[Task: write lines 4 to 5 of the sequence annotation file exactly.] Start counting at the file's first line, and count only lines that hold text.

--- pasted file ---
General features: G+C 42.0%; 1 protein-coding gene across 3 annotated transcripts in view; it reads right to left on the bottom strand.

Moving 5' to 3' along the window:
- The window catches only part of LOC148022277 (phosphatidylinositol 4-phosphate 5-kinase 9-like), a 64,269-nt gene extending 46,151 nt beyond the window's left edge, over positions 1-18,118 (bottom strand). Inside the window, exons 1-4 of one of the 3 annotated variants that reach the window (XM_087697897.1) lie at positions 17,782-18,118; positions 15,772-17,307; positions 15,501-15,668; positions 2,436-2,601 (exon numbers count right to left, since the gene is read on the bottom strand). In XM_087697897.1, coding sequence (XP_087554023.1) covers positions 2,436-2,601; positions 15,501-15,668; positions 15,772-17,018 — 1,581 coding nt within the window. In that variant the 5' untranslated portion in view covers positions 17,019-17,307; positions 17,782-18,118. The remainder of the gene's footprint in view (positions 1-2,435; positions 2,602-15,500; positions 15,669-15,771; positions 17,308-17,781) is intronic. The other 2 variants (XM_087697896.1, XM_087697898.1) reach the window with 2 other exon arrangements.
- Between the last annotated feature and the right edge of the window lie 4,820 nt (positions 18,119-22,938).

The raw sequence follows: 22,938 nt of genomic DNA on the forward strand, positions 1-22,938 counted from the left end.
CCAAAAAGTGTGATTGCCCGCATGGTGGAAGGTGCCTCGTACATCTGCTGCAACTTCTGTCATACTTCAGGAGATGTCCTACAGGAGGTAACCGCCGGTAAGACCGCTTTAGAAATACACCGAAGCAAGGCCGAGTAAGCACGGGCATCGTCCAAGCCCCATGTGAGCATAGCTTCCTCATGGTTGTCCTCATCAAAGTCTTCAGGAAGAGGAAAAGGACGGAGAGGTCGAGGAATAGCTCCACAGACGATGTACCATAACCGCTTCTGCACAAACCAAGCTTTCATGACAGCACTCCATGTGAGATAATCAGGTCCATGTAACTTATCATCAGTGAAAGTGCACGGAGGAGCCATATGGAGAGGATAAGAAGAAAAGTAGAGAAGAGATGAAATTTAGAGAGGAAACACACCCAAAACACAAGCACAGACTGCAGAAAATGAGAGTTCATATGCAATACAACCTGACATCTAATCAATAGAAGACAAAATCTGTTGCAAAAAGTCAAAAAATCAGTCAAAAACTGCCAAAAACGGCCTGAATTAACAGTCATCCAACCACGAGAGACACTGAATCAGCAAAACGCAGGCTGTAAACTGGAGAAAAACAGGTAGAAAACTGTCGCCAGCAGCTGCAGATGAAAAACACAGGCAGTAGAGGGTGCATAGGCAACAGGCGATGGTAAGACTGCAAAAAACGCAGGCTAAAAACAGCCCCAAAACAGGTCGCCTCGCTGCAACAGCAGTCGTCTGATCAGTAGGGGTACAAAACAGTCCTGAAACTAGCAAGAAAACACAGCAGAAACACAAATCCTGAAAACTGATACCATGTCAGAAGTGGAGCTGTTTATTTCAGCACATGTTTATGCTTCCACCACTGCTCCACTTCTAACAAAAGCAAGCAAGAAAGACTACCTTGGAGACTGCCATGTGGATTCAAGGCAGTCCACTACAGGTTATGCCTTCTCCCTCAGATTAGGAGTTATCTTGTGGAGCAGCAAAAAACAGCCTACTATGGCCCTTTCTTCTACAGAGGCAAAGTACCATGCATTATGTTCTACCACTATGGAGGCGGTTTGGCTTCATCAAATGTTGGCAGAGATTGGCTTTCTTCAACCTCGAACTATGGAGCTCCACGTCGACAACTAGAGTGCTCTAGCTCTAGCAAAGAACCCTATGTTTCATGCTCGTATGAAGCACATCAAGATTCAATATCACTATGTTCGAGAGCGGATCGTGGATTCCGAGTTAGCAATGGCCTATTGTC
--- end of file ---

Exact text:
- Between the last annotated feature and the right edge of the window lie 4,820 nt (positions 18,119-22,938).

The raw sequence follows: 22,938 nt of genomic DNA on the forward strand, positions 1-22,938 counted from the left end.